Pursuant to the Executive Order, EPA is initiating its review of the New Source Rule and providing advanced notice of forthcoming rulemaking proceedings consistent with the President's policies. If EPA's review concludes that suspension, revision or rescission of the New Source Rule may be appropriate, EPA's review will be followed by a rulemaking process that will be transparent, follow proper administrative procedures, include appropriate engagement with the public, employ sound science, and be firmly grounded in the law.

EPA's ability to revisit existing regulations is well-grounded in the law. Specifically, the agency has inherent authority to reconsider past decisions and to rescind or revise a decision to the extent permitted by law when supported by a reasoned explanation. FCC v. Fox Television Stations, Inc., 556 U.S. 502, 515 (2009) (“Fox”); Motor Vehicle Manufacturers Ass'n of the United States, Inc., et al, v. State Farm Mutual Automobile Insurance Co., et al, 463 U.S. 29, 42 (1983) (“State Farm”). Moreover, the Clean Air Act itself authorizes EPA to reconsider its rulemakings. 42 U.S.C. 7607(b)(1), (d)(7)(B). The Clean Air Act complements the EPA's inherent authority to reconsider prior rulemakings by providing the agency with broad authority to prescribe regulations as necessary. 42 U.S.C. 7601(a). The authority to reconsider prior decisions exists in part because EPA's interpretations of statutes it administers “are not carved in stone” but must be evaluated “on a continuing basis,” Chevron U.S.A. Inc. v. NRDC, Inc., 467 U.S. 837, 857-58 (1984). This is true when—as is the case here—review is undertaken “in response to . . . a change in administrations.” National Cable & Telecommunications Ass'n v. Brand X Internet Services, 545 U.S. 967, 981 (2005). Importantly, such a revised decision need not be based upon a change of facts or circumstances. Rather, a revised rulemaking based “on a reevaluation of which policy would be better in light of the facts” is “well within an agency's discretion,” and “[a] change in administration brought about by the people casting their votes is a perfectly reasonable basis for an executive agency's reappraisal of the costs and benefits of its programs and regulations.” National Ass'n of Home Builders v. EPA, 682 F.3d 1032, 1038 & 1043 (D.C. Cir. 2012) (citing Fox, 556 U.S. at 514-15; quoting State Farm, 463 U.S. at 59 (Rehnquist, J., concurring in part and dissenting in part)).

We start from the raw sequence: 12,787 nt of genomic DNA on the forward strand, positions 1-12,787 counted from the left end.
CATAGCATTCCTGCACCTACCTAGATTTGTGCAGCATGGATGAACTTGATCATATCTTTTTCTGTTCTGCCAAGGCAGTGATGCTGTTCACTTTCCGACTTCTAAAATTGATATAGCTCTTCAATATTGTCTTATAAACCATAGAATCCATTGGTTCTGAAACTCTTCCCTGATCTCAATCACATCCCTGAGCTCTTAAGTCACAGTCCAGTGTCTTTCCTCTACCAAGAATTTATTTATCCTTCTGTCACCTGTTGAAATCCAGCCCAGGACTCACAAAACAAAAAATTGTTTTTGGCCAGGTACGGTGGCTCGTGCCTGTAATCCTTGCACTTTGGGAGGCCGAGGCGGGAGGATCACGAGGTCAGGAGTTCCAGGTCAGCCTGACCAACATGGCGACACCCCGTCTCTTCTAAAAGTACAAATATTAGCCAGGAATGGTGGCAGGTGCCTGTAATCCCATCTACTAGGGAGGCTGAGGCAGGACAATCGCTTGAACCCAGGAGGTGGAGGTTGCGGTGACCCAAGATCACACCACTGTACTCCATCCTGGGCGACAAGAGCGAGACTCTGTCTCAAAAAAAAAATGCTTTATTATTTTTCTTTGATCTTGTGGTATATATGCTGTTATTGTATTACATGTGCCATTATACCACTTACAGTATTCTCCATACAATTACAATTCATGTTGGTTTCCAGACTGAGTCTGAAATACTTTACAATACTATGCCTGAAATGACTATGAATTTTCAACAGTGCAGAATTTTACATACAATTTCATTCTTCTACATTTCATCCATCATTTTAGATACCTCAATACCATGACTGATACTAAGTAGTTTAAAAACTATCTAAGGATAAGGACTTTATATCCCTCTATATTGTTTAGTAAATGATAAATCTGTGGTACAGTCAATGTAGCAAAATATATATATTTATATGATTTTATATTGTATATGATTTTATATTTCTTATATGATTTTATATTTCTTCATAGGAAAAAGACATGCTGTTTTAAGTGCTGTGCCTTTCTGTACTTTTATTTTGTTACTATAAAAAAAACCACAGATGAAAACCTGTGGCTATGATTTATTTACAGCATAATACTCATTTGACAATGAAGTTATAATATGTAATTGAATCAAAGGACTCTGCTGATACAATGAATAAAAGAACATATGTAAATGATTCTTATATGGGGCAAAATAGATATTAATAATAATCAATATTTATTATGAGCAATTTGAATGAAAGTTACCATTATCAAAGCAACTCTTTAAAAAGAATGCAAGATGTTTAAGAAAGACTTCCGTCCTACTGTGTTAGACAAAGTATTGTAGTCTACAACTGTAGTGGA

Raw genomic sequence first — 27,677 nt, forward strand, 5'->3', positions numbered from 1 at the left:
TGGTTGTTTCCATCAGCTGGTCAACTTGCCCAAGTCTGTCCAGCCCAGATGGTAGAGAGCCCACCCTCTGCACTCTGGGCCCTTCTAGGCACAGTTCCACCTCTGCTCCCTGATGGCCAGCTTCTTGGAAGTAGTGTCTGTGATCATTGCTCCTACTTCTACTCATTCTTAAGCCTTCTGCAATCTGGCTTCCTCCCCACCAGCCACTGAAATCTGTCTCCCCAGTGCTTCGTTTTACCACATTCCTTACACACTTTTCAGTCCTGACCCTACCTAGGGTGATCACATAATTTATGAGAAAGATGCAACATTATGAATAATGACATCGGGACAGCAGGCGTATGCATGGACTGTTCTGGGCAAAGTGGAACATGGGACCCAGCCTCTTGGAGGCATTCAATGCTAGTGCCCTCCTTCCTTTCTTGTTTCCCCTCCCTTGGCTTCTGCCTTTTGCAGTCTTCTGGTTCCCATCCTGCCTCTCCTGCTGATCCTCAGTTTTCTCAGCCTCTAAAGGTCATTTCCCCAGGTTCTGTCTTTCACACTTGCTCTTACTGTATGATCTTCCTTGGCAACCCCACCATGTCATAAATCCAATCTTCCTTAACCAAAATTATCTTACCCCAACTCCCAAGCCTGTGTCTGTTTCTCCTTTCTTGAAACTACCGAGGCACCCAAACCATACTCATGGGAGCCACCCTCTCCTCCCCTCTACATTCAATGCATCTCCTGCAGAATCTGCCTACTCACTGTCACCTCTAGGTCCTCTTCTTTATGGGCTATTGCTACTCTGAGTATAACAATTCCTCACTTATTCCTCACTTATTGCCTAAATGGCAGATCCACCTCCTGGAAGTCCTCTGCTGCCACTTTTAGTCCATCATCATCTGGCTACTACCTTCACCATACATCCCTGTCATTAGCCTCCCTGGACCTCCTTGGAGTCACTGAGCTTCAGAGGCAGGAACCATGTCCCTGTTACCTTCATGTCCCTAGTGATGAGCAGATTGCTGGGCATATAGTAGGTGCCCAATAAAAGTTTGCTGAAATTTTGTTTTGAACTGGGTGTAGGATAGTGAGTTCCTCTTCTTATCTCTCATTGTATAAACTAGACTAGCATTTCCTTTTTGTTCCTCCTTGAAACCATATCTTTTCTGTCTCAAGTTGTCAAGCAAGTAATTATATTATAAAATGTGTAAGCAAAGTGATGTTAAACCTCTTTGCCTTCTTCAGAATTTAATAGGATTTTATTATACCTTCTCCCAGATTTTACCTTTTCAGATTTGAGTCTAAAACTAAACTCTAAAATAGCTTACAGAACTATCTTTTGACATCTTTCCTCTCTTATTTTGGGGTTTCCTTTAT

In conducting this review, EPA will follow each of the principles and policies set forth in the Executive Order, consistent with EPA's statutory authority. The Agency will reevaluate whether this Rule and alternative approaches are appropriately grounded in EPA's statutory authority and consistent with the rule of law. EPA will assess whether this Rule or alternative approaches would appropriately promote cooperative federalism and respect the authority and powers that are reserved to the States. EPA will also examine whether this Rule or alternative approaches effect the Administration's dual goals of protecting public health and welfare while also supporting economic growth and job creation. EPA will review whether this Rule or alternative approaches appropriately maintain the diversity of reliable energy resources and encourage the production of domestic energy sources to achieve energy independence and security. Additionally, EPA will assess this Rule and alternative approaches to determine whether they will provide benefits that substantially exceed their costs. In taking any actions subsequent to this review, EPA will use its appropriated funds and agency resources wisely by firmly grounding in the statute its actions to protect public health and welfare.

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Dated: March 28, 2017.

E. Scott Pruitt,


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[FR Doc. 2017-06519 Filed 4-3-17; 8:45 am]